In the current moment marked by the coronavirus pandemic, the existing geopolitical and socioeconomic notions are questioned on a global scale like never before. The uncertainty saturates every possible aspect of human activity, so the reality becomes unbearable to an extent where it creates an immediate and rush reaction. In particular, environments contaminated with social contestation and serious political turmoil become sites of spontaneous or organized resistance aimed to make a change amid all the difficulties.
When it comes to the concept known as the Global South (a politically correct term used to encompass countries formerly known as the Third World), these processes differing from one country to another, occurring frequently in the past twenty years. Various forms of resistance were performed to oppose the authoritarian governments, protect human rights, and critically speak of the colonial heritage and the present-day consequences of the same.
To revisit the artistic practices coming from the above-mentioned region and make their relevance connected with the current moment, Centre Pompidou is the host of an all-encompassing exhibition titled Global(e) Resistance.
The exhibition will bring around one hundred works by more than sixty artists that were acquired by the museum throughout the past decade under the theoretical framework primarily grounded in the exploration of the connections between aesthetics and politics.
The selection will mostly bring to light the resistance strategies developed through the practices of artists coming from the “South” (the Middle East, South-East Asia, Western and Southern Africa, and Latin America) starting from the fall of the Iron Curtain in the late 1980s and the era of decolonization, to the more recent alternative interpretations of history.
As a reaction to existential hardship and lack of freedom, various artists started developing political forms of resistance aimed to critically examine collective and individual histories and memories.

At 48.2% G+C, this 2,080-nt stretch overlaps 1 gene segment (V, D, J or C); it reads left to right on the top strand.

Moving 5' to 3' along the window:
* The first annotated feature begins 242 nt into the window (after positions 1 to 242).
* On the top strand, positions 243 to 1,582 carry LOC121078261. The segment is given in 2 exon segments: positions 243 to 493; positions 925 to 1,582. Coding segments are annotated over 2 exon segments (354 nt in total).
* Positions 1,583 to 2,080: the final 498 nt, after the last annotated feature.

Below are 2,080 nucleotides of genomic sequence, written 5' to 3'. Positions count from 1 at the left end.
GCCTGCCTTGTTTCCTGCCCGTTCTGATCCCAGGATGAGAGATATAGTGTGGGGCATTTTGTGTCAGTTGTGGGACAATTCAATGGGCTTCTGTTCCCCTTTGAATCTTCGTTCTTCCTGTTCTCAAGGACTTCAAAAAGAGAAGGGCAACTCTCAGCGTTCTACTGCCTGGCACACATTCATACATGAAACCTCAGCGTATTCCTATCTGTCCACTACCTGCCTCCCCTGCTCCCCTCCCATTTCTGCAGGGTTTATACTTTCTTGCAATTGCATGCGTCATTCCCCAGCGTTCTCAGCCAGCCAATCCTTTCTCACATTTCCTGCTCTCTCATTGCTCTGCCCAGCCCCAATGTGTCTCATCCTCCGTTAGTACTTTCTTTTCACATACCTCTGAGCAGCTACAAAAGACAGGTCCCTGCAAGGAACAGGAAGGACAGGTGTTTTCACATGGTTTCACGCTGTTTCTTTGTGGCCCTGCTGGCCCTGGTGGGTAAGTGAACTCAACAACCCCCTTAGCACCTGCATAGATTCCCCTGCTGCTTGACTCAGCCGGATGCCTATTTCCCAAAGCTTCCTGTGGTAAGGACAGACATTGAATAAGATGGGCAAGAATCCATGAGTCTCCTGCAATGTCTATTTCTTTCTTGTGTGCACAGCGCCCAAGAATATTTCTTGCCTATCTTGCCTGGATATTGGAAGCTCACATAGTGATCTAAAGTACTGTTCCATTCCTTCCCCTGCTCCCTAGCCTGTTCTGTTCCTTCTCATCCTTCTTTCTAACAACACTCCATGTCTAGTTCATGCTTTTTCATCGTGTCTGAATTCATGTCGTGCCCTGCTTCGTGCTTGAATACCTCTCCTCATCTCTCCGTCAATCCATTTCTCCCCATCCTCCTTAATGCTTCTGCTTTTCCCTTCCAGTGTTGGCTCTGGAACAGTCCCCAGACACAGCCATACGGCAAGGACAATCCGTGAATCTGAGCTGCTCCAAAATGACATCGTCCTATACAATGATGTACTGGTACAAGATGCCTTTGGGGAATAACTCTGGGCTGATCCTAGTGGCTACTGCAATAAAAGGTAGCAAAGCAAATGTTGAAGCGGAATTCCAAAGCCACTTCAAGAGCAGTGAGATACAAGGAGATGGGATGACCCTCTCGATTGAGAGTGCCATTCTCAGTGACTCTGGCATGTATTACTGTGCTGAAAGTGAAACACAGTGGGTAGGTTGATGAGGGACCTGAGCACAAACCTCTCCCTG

Two early works from the Centre Pompidou’s collection such as the film The Couple in the Cage (1993) by Coco Fusco and Guillermo Gómez-Peña, and the video Partially Buried (1996) by Renée Green will open the exhibition, to show how the protests have contributed to the transformation of thought systems.
Barthelemy Toguo’s sculpture Redemption that explores the concept of Panafricanism and the redemption and salvation of peoples will be exhibited for the first time since its acquisition, while other works on display at the entrance of the gallery will act as manifestos, with Khalil Rabah investigating the Palestinian situation, Teresa Margolles articulating the notion of the Mexican border, and Nadia Kaabi-Linke evoking the wandering of the migrants.
Among the works, the visitors will be also able to see how certain cities as the embodiment of social and political unrest and the economic fall became a matter of interests by several artists including Braddock (LaToya Ruby Frazier), Johannesburg (Mikhael Subotzsky & Patrick Watherhouse) and Dakar (Cheikh Ndiaye).
On display will be the works thematizing decolonization (Kiluanji Kia Henda and Abdoulaye Konaté) in South Africa, and the remnants of the apartheid policy (Penelope Siopis, Kemang wa Lehulere, and Sue Williamson); the critical articulation of communist theory by The Propeller Group, and the works by Chim Pom and Yin Xiuzhen, which deal with environmental threats.
This exciting and above all important exhibition tends to produce a new kind of knowledge and empower younger artists; it also encourages the audience to resist, and claim their freedom.
An extensive catalog including essays by Christine Macel, Alicia Knock and Yung Ma, will accompany the exhibition.
Global(e) Resistance will be on display at Centre Pompidou in Paris from 29 July 2020 until 4 January 2021, a date still to be confirmed.
Featured images: Ming Wong - Life of Imitation Redux, 2009-2018. Audiovisual installation, 4min 18s. Center Pompidou, MNAM - CCI, Paris. Donation from the friends of the Center Pompidou, International-Asia Pacific Circle, 2018 © Adagp, Paris, 2020; CHIM ↑ POM - REAL TIMES, 2011. Mixed installation. Center Pompidou, MNAM - CCI, Paris. Purchase through the Society of the Japanese Friends of Center Pompidou, 2019 © Courtesy of the artist and MUJIN-TO Production, Tokyo. All images courtesy Centre Pompidou.
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